south trails rv

RVing 101

Tips for New RVers

RVing 101

RVing 101 - Tips for New RVers

You’ve been daydreaming about it for years and now you’ve finally done it.  You saved your money and got yourself your very own RV to see the sights, meet new people, and find new adventures to tackle. Getting your own RV and starting to camp can seem a little daunting at first, but have no fear, newbies, you won’t be left sitting in the dark. (literally) 

Camping with an RV gives you all the comforts of home on the road.  Everything from electricity to a full kitchen to a television to a toilet, yes you’re very own bathroom. We’ve also compiled a few tips to give you a head start on your camping game. 

Dress Your Best – Layers are a Major KEY

Dressing in layers is the perfect way to prepare yourself for any weather, hot or cold.  Too hot? Remove your sweatshirt.  Too cold? Add your jacket.  Knowing what type of layers to wear is also important in prepping your body for camping.  Starting at the first layer for cool weather a pair of long johns, although not as stylish, are a life saver.  These are great for trapping in the heat and keeping you warm.  Doubling up your socks is also a great way
to stay warm and also prevent blisters from long days out.  For extreme weather be sure to pack wind or water resistant jackets, nothing is worse than coming back soaked to the bone from a day out and about.  And finally for hot weather hats and sunglasses provide some added protection from the sun, you can even get UV protected sunglasses to keep those lookers safe.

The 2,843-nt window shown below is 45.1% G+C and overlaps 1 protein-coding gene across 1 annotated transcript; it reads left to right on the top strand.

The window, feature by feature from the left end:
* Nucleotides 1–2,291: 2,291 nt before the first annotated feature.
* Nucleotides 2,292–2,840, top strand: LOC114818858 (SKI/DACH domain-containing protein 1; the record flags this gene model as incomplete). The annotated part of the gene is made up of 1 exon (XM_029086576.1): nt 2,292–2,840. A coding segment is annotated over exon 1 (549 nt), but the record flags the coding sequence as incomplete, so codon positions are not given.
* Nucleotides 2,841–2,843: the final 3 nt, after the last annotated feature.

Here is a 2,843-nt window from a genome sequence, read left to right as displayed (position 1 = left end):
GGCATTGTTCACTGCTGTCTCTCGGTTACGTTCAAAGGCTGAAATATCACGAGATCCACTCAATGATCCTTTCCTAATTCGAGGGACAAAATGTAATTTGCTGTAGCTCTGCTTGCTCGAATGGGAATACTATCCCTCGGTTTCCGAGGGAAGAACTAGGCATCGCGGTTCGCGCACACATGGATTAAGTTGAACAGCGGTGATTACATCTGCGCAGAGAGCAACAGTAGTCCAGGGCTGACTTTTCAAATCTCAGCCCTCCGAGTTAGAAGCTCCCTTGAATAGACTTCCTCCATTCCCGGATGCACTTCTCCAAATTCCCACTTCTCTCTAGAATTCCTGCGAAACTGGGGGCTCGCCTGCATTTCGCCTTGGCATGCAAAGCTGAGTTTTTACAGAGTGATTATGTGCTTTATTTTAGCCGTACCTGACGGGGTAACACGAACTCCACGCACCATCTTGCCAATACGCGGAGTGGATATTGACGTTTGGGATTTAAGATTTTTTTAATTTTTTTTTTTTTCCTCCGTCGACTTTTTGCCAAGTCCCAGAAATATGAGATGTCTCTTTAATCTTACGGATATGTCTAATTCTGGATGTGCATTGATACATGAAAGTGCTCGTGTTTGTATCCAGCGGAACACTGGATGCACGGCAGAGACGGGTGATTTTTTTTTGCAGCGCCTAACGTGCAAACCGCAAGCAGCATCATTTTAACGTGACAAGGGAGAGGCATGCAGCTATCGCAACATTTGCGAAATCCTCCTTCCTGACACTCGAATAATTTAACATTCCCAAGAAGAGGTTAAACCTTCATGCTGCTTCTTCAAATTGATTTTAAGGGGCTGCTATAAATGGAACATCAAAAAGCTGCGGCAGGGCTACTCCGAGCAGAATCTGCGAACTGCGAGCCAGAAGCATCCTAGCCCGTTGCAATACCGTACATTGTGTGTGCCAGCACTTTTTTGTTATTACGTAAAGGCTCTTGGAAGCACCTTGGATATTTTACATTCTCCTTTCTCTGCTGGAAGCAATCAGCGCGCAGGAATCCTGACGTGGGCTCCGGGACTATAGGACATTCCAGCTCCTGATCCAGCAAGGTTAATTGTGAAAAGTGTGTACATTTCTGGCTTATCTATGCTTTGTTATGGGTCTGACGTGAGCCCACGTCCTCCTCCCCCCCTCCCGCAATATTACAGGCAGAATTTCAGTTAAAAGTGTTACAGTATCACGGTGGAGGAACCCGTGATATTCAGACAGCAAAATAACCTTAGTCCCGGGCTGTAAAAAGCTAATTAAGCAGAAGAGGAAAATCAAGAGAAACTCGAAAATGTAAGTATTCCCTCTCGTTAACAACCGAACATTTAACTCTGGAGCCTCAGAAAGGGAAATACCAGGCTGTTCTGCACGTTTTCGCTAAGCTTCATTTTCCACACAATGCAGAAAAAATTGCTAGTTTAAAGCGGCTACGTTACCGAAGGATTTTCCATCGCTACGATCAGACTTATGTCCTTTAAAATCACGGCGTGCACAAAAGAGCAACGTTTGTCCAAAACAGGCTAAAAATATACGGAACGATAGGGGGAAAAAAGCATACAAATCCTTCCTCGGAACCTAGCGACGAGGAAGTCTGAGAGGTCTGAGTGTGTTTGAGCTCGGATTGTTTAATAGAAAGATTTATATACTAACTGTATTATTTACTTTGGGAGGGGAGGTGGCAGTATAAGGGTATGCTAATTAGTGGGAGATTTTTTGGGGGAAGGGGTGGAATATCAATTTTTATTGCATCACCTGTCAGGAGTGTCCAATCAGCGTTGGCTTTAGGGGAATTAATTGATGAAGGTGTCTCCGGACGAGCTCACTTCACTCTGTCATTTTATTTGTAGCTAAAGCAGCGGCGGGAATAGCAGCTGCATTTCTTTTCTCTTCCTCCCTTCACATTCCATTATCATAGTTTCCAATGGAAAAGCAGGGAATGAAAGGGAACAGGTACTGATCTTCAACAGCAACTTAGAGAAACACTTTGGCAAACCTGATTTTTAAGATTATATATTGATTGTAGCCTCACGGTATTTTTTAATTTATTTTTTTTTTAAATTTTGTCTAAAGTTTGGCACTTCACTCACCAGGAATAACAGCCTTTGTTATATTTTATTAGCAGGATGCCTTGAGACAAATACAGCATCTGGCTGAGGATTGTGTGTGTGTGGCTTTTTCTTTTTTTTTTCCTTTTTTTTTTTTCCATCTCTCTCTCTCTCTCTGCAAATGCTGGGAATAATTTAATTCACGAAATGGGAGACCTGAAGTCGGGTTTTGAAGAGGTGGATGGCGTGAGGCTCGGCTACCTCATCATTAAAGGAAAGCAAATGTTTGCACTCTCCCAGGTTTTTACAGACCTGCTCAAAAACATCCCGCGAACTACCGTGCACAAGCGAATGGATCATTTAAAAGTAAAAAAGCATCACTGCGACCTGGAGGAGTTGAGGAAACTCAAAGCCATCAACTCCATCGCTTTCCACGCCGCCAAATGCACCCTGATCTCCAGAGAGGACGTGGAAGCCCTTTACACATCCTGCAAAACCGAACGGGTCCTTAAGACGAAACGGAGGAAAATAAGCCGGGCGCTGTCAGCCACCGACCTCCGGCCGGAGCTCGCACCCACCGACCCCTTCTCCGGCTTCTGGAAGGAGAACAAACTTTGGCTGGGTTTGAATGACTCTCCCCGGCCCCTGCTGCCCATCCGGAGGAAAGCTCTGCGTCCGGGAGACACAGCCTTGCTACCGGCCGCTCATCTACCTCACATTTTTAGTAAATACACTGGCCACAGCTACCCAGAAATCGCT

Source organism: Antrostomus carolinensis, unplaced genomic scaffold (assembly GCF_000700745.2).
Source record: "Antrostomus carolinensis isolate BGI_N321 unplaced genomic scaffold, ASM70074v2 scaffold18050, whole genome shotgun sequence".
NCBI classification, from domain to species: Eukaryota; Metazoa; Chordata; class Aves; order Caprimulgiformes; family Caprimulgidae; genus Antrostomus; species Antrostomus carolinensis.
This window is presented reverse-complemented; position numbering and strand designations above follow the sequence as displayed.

Building a Campfire

Campfires are essential to a great camping trip.  This is where the real memories are made.  All cozied up, huddled around a warm fire, reminiscing about the day, exchanging stories.  It’s fantastic!  So what are the steps to get this all started?

Step One: Clear the area.  Make sure to avoid building too close to tents, dry brush, or low overhanging branches.
Step Two: Gather some rocks to build a fire ring.
Step Three: Start by burning your tinder (or use a fire starter as discussed below) which are small dried out twigs or brush.  Slowly add more and more and then start to throw in some kindling, which are slightly larger sticks.
Step Four: Once the fire begins to build, slowly add in your larger logs until you’ve go yourself your very own roaring campfire.
Step Five: Sit back and enjoy!

Fire Starters

All these tricks can help you in getting that first spark to develop into a roaring campfire!
•    Charcoal packed into a cardboard egg carton
•    Lint from your dryer
•    Vaseline covered cotton balls
•    Dried pine needles
•    Crumpled newspaper
•    Pinecones covered in wax

Tick Tip

Ticks are some pretty nasty pests that may give you Lyme disease.  So it’s best to avoid
these suckers at all costs.  Firstly, try to stay on the trail and avoid wandering into grassy and brushy areas.  As for clothing try to cover as much of your skin as you can.  That means long sleeves, tucked shirts, tucked pants into socks, the whole shebang.  Additionally, if you are wearing lighter colors you will be able to detect ticks easier.
Now if you happen to still get a tick here’s what you do.  Try to tweeze it straight out, pinching as close to your skin as possible.  Avoid bursting the body for this might release the toxins straight into your skin. After removing the tick sanitize your hands with rubbing alcohol or soap and water.